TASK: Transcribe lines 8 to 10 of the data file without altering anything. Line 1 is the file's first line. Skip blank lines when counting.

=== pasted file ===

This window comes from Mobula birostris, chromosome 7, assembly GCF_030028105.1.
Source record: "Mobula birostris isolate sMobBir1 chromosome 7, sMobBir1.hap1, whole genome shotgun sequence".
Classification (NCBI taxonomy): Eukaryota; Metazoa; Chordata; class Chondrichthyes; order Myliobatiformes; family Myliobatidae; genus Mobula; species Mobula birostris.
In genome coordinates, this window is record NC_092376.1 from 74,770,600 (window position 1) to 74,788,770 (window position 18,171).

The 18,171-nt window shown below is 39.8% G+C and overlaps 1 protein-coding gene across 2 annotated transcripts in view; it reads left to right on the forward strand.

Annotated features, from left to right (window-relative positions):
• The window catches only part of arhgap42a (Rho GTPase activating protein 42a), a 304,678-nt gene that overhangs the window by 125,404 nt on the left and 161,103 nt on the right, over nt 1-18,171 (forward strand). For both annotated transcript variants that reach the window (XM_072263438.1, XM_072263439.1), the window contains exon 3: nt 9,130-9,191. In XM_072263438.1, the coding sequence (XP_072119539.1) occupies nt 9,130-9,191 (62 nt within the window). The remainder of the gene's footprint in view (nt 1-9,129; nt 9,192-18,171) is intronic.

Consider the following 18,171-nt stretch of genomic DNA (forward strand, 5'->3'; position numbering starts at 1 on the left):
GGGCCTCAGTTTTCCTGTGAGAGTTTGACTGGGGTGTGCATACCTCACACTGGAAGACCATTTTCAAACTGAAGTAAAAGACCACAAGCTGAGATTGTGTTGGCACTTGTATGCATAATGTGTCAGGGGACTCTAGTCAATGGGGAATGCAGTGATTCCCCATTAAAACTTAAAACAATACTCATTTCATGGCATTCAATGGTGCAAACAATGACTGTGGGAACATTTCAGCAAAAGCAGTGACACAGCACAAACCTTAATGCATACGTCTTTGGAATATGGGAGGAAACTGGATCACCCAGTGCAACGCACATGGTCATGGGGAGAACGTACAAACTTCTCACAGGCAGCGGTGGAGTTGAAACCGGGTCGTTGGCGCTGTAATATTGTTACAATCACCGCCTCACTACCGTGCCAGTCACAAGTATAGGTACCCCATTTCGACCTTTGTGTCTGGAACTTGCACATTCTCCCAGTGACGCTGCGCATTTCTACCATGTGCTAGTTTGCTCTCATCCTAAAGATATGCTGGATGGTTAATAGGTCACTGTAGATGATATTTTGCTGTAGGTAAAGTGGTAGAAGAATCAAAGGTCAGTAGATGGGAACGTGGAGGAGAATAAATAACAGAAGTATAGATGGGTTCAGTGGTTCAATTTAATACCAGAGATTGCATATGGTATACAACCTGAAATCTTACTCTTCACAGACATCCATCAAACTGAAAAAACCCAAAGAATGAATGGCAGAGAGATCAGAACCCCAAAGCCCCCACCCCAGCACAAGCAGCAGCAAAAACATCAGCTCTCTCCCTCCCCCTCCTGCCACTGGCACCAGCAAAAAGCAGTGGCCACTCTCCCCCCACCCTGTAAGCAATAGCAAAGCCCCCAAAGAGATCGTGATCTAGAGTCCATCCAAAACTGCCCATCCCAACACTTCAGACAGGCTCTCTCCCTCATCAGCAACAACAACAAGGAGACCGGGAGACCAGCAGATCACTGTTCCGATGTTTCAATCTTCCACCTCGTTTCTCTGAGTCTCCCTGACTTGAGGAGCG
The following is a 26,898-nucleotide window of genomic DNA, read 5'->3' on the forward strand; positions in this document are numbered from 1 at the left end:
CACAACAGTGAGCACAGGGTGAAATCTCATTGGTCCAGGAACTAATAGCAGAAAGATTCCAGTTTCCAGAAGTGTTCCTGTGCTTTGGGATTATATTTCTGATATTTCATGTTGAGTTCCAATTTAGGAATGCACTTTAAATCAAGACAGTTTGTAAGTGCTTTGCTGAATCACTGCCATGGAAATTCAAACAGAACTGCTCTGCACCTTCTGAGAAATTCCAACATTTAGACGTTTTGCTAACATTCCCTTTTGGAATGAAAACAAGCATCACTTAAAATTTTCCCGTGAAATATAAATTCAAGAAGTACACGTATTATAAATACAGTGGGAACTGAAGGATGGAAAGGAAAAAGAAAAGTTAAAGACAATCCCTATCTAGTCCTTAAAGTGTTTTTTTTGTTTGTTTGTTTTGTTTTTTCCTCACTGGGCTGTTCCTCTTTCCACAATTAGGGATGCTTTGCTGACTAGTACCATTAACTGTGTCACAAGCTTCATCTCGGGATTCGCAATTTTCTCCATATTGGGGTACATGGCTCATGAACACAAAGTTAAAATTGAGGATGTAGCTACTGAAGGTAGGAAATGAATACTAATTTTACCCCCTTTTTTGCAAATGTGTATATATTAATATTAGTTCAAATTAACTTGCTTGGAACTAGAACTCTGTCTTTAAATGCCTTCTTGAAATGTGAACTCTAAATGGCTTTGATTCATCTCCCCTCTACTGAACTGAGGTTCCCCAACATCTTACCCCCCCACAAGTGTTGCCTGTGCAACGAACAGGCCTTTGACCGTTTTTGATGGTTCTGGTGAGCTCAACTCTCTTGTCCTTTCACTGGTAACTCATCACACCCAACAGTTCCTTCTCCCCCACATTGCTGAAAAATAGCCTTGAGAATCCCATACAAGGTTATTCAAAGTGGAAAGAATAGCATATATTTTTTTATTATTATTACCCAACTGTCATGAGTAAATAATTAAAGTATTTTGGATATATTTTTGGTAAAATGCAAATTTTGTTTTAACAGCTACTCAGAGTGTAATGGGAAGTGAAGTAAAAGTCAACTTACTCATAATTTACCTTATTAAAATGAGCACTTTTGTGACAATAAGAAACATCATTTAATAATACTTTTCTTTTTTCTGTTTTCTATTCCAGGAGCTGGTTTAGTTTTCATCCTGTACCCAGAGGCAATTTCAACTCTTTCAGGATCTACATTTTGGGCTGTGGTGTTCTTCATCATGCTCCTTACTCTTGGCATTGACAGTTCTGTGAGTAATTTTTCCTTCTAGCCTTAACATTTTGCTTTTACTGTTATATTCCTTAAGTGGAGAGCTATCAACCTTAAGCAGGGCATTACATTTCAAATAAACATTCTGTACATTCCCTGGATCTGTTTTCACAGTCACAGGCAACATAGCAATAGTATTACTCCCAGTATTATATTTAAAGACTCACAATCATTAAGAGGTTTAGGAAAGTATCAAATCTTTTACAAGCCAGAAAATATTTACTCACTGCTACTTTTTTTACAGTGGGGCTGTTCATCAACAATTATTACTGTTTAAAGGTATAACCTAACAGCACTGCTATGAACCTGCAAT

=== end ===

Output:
Consider the following 18,171-nt stretch of genomic DNA (forward strand, 5'->3'; position numbering starts at 1 on the left):
GGGCCTCAGTTTTCCTGTGAGAGTTTGACTGGGGTGTGCATACCTCACACTGGAAGACCATTTTCAAACTGAAGTAAAAGACCACAAGCTGAGATTGTGTTGGCACTTGTATGCATAATGTGTCAGGGGACTCTAGTCAATGGGGAATGCAGTGATTCCCCATTAAAACTTAAAACAATACTCATTTCATGGCATTCAATGGTGCAAACAATGACTGTGGGAACATTTCAGCAAAAGCAGTGACACAGCACAAACCTTAATGCATACGTCTTTGGAATATGGGAGGAAACTGGATCACCCAGTGCAACGCACATGGTCATGGGGAGAACGTACAAACTTCTCACAGGCAGCGGTGGAGTTGAAACCGGGTCGTTGGCGCTGTAATATTGTTACAATCACCGCCTCACTACCGTGCCAGTCACAAGTATAGGTACCCCATTTCGACCTTTGTGTCTGGAACTTGCACATTCTCCCAGTGACGCTGCGCATTTCTACCATGTGCTAGTTTGCTCTCATCCTAAAGATATGCTGGATGGTTAATAGGTCACTGTAGATGATATTTTGCTGTAGGTAAAGTGGTAGAAGAATCAAAGGTCAGTAGATGGGAACGTGGAGGAGAATAAATAACAGAAGTATAGATGGGTTCAGTGGTTCAATTTAATACCAGAGATTGCATATGGTATACAACCTGAAATCTTACTCTTCACAGACATCCATCAAACTGAAAAAACCCAAAGAATGAATGGCAGAGAGATCAGAACCCCAAAGCCCCCACCCCAGCACAAGCAGCAGCAAAAACATCAGCTCTCTCCCTCCCCCTCCTGCCACTGGCACCAGCAAAAAGCAGTGGCCACTCTCCCCCCACCCTGTAAGCAATAGCAAAGCCCCCAAAGAGATCGTGATCTAGAGTCCATCCAAAACTGCCCATCCCAACACTTCAGACAGGCTCTCTCCCTCATCAGCAACAACAACAAGGAGACCGGGAGACCAGCAGATCACTGTTCCGATGTTTCAATCTTCCACCTCGTTTCTCTGAGTCTCCCTGACTTGAGGAGCG
The following is a 26,898-nucleotide window of genomic DNA, read 5'->3' on the forward strand; positions in this document are numbered from 1 at the left end: